Posts Tagged With: inclusion

not for comparison but for inclusion

I’ve been reading loads of end of- and beginning of- year posts. Some written after giving real thought to what 2018 looked like to the writer, some filled with new hopes, thoughts, or ideas for 2019. Some written to stimulate real thought from the readers.
I got a text from my friend Nora yesterday, it was her adorable bitmoji carrying to the curb, a leaking, stinking garbage bag labeled 2018.
I’m not sharing the pic because I’m making a point about using words. My initial response was to laugh. I even replied “Amen, sister!” But that’s because I reacted to the picture I saw.
When I started describing it just now, I realized I have mixed feelings regarding 2018. And not all of it belongs in that stank trash bag.

There was so much death in my world in 2018.
From Thing 1’s miscarriage to YBW’s precious mom, our beloved sister in law’s mother, friends at work lost parents, YBW even lost one of his colleagues, a man in his 50s. One of my oldest friends lost her mother, a woman who was dear, close friends with my own mother. And another part of childhood dies.
So much loss.
But in 2018 we celebrated anniversaries of birth for our collective children, we celebrated the graduation of our youngest. We celebrated at the news of a baby joining our family.
We experienced teeny little victories, and joys throughout the year. Some personal, some collective. Some meaningless to anyone other than me.

As I consider the close of one year and the start of another, my main take away is I must pay better attention.
Life is fragile and precious.

I spend so much time eyeballing everything from my own point of view.
Well, I guess we all do that.
Remember that show, Ally McBeal? Courtney Thorne Smith’s character asks Ally something to the effect of why her problems are more important than everyone else’s. To which Ally replies, They’re mine.

Looking at the world through your personal lens, your stuff is so much bigger, more important than everyone else’s. And that really does make sense.
I see the world through my point of view because it’s my life.
I’m not suggesting I’m as selfish as Ally McBeal.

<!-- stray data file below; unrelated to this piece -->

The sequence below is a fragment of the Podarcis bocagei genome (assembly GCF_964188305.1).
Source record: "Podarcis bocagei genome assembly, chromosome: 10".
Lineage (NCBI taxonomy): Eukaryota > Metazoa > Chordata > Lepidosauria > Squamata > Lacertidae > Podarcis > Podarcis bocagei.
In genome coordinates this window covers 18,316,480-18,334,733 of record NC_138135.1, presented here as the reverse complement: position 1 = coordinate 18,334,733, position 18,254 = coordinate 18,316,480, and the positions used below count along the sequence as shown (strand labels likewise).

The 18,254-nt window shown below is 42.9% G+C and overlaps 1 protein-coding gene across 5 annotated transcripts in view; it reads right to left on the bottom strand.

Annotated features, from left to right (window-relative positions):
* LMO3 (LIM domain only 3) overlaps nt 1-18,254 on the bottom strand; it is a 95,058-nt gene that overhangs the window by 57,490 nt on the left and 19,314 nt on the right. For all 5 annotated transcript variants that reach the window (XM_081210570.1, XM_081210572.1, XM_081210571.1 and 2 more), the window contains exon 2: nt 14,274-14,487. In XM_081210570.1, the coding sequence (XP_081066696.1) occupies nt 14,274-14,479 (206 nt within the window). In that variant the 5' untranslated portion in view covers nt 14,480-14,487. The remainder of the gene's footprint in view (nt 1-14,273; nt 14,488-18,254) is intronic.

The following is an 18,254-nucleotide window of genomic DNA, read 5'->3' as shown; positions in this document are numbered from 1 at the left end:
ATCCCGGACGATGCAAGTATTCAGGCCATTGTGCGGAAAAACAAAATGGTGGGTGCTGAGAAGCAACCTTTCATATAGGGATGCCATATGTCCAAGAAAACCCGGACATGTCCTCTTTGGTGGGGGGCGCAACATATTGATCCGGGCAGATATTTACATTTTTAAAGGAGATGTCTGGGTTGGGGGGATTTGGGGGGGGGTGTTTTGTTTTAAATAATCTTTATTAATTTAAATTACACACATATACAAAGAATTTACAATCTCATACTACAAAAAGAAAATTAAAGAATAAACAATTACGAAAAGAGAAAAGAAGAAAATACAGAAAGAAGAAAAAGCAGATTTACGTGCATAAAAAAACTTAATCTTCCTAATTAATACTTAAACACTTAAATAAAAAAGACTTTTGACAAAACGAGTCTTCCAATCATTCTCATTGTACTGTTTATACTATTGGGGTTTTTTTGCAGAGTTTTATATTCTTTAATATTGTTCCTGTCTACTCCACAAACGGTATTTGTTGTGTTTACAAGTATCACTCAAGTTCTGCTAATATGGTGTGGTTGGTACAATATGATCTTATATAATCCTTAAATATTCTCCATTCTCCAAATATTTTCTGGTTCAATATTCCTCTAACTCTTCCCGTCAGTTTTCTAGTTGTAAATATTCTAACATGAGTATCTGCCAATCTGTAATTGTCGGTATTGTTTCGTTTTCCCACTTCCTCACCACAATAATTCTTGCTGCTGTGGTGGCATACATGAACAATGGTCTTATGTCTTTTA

Though I’m suggesting I can choose to look past the end of my own nose.

If I broaden my scope, I will see at least some things from a more inclusive point of view.
And in my heart of hearts, I believe that will benefit me.

Pay attention.
I do more than I give myself credit for. However, in general daily life living I spend a great deal of time on autopilot, and that surely narrows my point of view. I think so many of us live that way, just doing what needs to be done without really stopping to see. To engage.
By actively paying attention, we’re naturally more engaged. And being engaged in the world around us is the best way to foster connections with other humans. And even the most misanthropic among us longs for human connection.

YBW and I had a conversation the other day that went sideways af.
I got my nose out of joint and left the room.
I tried to step outside my own irritation and went back to him asking why I’m always the bad guy.
Turns out that the way I asked my question triggered something in him. He felt “backed into the corner” and that I was “wagging my finger at him”.
I asked if he’d expressed something specifically to Thing G. My intention was to talk with Thing G about it if he hadn’t so YBW wouldn’t feel disappointed later on.
So after a heated and somewhat defeated (on both sides) conversation we came around to questioning how to close the gap between intent and perception.
From my point of view, his perception is that my intent is to be purposefully hurtful.
So how can we communicate in such a way that perception and intent are reflective on one another?
We sorted to the best of our abilities the practical aspect and agreed to try different language on both sides.

It made me think though.
Am I paying enough attention to how what I do impacts others?
Am I paying enough attention to how what others do impacts me?
Am I paying enough attention to how what I do impacts me?

Focus on self while paying attention to the bigger picture.
How does what I do impact me and the world around me?
How does the way I look at the world around me impact me?

At first glance, these questions seem big, and perhaps tricky to answer. But if I break them down, they’re simple and I already a good portion of the answers.
Answering them feels simpler than executing the answers.

How can I pay a different kind of attention in the coming year?
How will paying that attention change my world?
Y’all, I’m setting out to answer these challenging questions because I know however lovely my life is, it can be even more so if I choose to see my life in this world from a broader point of view.

I think Ally’s response makes sense. Her problems were more important to her because they were hers.
I feel the same way. I suspect most of us do.
However, by simply shifting the way I look at things, I will remember to see how much bigger the world is than just me.
Doesn’t mean my stuff will stop being important to me, just means I’ll see it from a broader point of view.
By paying attention, and looking at things differently, I’ll begin to see the importance of other people’s stuff.
Not for comparison, but for inclusion.

Acknowledging the importance of others does nothing to negate my own, and does everything to create stronger relationships.
I’ll have moments of narrow view.
But that won’t stop me from trying.
I’ll have moments of paying attention.
I’m hopeful that I’ll be able to more of the latter.

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